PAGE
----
OK, so thanks to the Facebook chain post doing the rounds, I’m doing that song-a-day-for-a-week thing where I post a song I like and write a bit about it. You should do it too, eh? (Seriously, if you like the post, go write your own, and tell me in the comments, as I’d like to read your picks.)
This is day four. My pick for day four is a song that I have for years kind of thought was a personal anthem: Tom Waits’ “Goin’ Out West”.
This is, as with many others, a song I’d heard on Rage one late evening. This wasn’t the first Tom Waits song I’d heard. I had some of his earlier stuff, I think perhaps the two Early Years albums which were very acoustic, and much more singer-songwriter. But this. This. Look at the filmclip – a guy who looks kind of like a monkey plays a midget guitar with a brakeman’s glove, in a world where everything is on fire. He high-kicks, singing about some kind of pornographic Big Rock Candy Mountain life that’s better out west, in the land of suntans. He’s not a bit player, baby – he’s a leading man, a lover man, a ruler and a fighter. Power chords fade in and out beneath tremolo guitar, while the percussion sounds like (and probably was) someone beating the shit out of furniture.
Later on, he gets devil horns. What the fuck was this?
I had absolutely no idea, but I wanted to hear more. The bravado, the seediness, the feeling of sweat and hope in the face of some kind of rapidly-emptying gas tank amphetamine burnout spoke to me. Which is pretty funny, as I was a schoolkid still.
At the time I discovered this tune, I was spending school holidays working at the colour graphics department of publishers ACP. This was when layouts for magazines were shot to film, and a lot of my time was spent stripping film from masking and backing so that the silver nitrate inside the film could be recycled. My lunchtimes were spent pounding the streets, and I distinctly remember buying the slimline CD single of this song from the Brashs store around the corner. I remember the industrial, blue-grey cover then the mystery I heard after putting it on. B-sides spoke of nautical suicides, girls who run off in vans, and, well, being dead. It was some kind of super-enhanced Americana which sounded of dust and Bad Things Happening Just Over There.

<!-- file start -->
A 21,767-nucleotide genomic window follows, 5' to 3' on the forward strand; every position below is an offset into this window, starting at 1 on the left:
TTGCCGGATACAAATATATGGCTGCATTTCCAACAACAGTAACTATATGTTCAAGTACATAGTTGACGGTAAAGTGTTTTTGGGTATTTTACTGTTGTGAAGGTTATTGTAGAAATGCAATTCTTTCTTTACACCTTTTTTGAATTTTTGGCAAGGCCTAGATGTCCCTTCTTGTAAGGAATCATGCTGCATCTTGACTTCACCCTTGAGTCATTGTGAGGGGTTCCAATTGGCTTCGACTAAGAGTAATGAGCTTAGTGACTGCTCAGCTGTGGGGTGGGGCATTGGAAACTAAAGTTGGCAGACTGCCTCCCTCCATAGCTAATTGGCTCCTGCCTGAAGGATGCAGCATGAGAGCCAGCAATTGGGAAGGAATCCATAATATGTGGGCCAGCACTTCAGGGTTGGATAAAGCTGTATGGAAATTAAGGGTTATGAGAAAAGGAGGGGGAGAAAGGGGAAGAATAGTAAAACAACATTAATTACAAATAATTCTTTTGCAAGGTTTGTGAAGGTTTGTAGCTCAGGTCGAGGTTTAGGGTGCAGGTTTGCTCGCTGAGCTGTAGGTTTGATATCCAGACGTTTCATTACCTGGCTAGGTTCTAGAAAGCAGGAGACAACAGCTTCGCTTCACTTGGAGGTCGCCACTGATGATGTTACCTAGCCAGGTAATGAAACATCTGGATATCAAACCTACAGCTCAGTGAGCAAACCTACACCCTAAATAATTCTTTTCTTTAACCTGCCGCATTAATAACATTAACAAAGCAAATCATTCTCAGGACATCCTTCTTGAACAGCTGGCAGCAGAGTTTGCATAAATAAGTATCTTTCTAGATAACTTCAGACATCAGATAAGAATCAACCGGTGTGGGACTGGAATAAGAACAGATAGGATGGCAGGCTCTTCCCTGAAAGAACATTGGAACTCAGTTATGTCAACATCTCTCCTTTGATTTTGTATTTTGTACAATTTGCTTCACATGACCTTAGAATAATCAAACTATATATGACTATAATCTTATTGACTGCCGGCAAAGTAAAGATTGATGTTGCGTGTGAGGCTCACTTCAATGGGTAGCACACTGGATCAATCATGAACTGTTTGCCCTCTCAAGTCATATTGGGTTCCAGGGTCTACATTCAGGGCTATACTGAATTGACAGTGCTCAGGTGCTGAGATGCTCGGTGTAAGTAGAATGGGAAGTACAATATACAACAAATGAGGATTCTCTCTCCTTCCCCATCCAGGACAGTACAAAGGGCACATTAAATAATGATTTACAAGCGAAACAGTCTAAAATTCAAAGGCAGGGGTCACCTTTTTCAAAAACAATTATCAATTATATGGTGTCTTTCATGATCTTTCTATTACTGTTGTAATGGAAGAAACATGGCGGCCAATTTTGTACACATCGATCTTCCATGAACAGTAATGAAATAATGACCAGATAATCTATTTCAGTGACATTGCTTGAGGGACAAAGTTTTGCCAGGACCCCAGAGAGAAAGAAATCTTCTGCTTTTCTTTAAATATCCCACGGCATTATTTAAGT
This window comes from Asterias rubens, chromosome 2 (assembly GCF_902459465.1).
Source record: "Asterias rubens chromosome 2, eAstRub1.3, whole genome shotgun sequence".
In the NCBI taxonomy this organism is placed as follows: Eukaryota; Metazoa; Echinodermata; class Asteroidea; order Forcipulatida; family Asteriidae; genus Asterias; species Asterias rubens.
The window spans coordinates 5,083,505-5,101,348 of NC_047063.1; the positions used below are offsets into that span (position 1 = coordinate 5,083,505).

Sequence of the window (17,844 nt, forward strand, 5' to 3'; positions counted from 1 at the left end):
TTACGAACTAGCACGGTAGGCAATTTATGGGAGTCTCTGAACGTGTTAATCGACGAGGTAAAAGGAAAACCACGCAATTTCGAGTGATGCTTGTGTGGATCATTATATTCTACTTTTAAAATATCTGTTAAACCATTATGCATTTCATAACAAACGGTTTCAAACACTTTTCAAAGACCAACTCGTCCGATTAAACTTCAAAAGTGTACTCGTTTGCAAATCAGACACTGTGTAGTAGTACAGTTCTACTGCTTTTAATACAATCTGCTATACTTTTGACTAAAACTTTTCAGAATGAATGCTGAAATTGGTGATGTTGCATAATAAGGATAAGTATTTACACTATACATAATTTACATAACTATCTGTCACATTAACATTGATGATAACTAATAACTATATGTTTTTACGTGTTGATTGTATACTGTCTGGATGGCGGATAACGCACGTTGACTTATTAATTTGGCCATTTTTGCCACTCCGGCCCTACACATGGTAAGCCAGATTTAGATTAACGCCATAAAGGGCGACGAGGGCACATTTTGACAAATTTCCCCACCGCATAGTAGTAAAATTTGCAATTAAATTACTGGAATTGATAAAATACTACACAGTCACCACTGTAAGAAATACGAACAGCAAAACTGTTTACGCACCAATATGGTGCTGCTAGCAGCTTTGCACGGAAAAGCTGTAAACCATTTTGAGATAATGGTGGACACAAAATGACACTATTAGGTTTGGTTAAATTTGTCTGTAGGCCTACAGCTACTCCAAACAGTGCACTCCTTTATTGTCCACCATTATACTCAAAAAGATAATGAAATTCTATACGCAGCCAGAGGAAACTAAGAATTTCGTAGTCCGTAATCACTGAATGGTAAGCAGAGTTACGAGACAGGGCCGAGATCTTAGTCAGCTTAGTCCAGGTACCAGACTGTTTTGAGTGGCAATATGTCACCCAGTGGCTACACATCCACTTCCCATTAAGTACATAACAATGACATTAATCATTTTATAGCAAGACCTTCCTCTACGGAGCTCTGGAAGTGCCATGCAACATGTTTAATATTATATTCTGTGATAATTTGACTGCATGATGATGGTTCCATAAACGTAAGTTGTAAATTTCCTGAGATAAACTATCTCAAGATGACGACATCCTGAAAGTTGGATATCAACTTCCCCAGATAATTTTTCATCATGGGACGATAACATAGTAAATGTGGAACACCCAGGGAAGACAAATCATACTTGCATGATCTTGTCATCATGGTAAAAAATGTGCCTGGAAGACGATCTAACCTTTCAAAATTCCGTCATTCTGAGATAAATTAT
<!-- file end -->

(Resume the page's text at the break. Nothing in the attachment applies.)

I scored my copy of Bone Machine, the album this song comes from, after I called the local arm of Waits’ record company because my copy of Frank’s Wild Years had a terrible case of disk rot which had set in after not too long. (It was a ‘gold’ CD, prone to this kind of thing.) I don’t remember the name of who it was who spoke to me, but she asked me whether I’d heard his new album, and when I said I hadn’t, said she’d include a copy of the new album in the mailer she was sending with my replacement for the rotted CD. I had no idea the good things coming my way in a mailer. It remains one of my favourites for its dedication to perversity, for its love of death and the fact that it’ll terrify you and make you weep within its bounds.
I have, for years, come back to “Goin’ Out West” as my go-to song. If I were some kind of wrestler, I would want it as my walk-out music because it’s so stupidly primal. The bestial drumming kicks a hole in my forehead every time I hear it. But the kicker is how the narrator’s characterisation is so completely bad-ass, yet completely flawed. The dude isn’t tough. He just thinks he is. He’s making plans that we know will never come to fruition, but the chugging of the instrumentation recalls the rhythm of the road and part of you thinks well, fuck, maybe he’ll get there, and his travel will end in some kind of “Diamonds On My Windshield” late-night get-there epiphany. Deep down, though, I know the guy’s too full of himself and his ability: he’s probably drinking from a flask as he barrels across desert wastes, on course to a gloriously forgotten wipe-out.
Having said that, for many years my email signature (and general interpretation of myself) was the line
“my friends think I’m ugly; I got a masculine face”
Initially I think it was kind of self-deprecating, but now I kind of think it’s admirable. I don’t think I fit the line (for I suspect my friends wouldn’t call me ugly at least, but nor do I have a hugely masculine face) but it’s still something that speaks to me. It’s a kind of reminder that we make the power out of our flaws, whether others believe us or not – to me that’s something vital. Take your flaws. Make them work for you. Learn karate, voodoo too.